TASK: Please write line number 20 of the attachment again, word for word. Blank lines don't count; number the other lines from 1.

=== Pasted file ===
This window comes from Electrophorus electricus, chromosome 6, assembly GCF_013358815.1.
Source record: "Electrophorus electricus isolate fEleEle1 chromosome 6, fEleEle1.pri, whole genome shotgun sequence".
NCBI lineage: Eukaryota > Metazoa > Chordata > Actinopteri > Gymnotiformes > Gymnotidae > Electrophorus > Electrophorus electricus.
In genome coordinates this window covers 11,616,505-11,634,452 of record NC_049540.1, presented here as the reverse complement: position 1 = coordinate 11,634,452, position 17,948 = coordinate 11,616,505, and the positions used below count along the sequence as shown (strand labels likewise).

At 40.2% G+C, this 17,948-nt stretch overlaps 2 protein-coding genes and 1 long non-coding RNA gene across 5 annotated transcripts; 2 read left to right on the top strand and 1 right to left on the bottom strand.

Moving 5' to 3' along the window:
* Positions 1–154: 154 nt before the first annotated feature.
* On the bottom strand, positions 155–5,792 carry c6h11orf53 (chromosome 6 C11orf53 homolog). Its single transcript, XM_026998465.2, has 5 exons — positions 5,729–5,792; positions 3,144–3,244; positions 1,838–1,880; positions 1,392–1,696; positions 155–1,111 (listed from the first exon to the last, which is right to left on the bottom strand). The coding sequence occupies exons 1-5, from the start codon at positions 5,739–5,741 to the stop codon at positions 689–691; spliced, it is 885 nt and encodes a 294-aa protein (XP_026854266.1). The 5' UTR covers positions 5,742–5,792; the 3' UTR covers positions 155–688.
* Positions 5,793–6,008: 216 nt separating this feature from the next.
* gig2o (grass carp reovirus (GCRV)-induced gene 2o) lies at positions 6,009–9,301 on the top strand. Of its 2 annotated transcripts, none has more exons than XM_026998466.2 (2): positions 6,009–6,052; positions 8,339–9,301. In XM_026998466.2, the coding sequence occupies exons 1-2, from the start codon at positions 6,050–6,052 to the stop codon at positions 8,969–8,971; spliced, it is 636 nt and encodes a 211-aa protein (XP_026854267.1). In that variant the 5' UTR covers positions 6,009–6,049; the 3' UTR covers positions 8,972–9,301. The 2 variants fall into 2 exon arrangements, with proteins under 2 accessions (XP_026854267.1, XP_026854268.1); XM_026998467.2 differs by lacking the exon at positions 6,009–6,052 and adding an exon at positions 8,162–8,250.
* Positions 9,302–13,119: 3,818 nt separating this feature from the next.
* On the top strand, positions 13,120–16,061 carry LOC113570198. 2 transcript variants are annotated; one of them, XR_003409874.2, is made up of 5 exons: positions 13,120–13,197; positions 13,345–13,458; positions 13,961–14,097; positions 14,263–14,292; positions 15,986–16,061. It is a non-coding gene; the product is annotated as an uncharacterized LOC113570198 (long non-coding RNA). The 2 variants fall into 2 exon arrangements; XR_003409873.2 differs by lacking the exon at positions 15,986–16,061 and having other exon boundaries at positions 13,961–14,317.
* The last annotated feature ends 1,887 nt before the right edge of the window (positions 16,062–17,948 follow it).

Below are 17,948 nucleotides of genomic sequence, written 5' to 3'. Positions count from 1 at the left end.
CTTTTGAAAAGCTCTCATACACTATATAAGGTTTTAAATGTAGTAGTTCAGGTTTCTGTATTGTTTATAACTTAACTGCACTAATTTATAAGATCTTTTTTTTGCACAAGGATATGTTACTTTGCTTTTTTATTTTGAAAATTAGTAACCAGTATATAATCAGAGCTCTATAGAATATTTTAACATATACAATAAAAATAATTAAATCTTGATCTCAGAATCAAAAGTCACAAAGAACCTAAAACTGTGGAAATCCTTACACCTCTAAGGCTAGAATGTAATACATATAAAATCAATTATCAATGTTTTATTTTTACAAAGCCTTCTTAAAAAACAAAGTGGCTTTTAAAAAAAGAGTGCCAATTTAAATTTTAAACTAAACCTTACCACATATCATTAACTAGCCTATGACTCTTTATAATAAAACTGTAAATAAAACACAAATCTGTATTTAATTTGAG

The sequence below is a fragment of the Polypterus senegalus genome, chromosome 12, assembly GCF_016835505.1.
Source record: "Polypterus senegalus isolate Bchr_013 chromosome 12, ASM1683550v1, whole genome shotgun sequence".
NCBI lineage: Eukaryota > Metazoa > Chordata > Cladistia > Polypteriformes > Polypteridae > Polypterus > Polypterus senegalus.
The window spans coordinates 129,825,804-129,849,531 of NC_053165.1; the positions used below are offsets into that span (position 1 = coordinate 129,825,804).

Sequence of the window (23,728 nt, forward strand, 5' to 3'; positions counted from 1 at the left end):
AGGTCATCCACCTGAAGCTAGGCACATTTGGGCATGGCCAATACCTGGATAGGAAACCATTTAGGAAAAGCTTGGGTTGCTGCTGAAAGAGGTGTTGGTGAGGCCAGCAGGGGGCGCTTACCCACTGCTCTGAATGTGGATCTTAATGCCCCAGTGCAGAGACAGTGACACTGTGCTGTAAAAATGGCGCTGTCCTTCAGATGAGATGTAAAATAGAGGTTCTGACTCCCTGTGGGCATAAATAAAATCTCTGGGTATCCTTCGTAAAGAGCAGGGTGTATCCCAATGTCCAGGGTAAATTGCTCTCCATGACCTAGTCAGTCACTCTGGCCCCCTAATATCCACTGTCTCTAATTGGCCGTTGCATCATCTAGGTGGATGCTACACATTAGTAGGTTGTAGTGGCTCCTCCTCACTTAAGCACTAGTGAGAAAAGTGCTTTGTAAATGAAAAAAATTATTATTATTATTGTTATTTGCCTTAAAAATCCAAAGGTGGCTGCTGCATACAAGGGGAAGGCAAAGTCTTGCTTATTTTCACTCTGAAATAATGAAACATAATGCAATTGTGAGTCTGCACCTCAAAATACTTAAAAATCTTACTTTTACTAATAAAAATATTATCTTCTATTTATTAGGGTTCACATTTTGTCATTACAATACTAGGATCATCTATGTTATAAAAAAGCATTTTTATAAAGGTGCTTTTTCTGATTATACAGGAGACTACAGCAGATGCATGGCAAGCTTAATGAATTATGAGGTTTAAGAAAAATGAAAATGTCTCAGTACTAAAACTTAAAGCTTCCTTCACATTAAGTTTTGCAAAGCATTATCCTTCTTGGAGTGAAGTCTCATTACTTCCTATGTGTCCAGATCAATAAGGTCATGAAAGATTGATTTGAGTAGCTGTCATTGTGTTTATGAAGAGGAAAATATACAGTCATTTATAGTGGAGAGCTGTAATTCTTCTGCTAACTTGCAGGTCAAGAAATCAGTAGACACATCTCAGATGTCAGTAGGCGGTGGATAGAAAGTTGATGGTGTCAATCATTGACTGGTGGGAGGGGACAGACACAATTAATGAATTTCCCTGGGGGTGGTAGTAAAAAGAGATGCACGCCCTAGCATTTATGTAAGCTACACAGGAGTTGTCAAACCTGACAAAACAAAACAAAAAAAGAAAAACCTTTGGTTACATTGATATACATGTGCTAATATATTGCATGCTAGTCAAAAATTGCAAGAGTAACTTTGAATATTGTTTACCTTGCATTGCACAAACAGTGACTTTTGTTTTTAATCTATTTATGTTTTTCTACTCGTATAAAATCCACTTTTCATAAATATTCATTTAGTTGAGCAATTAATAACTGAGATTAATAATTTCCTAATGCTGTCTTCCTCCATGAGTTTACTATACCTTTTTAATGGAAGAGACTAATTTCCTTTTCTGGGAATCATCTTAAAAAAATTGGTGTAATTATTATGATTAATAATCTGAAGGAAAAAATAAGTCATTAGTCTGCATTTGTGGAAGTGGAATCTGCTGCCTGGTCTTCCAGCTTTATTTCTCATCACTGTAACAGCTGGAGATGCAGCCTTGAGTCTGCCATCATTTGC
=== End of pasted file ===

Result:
Sequence of the window (23,728 nt, forward strand, 5' to 3'; positions counted from 1 at the left end):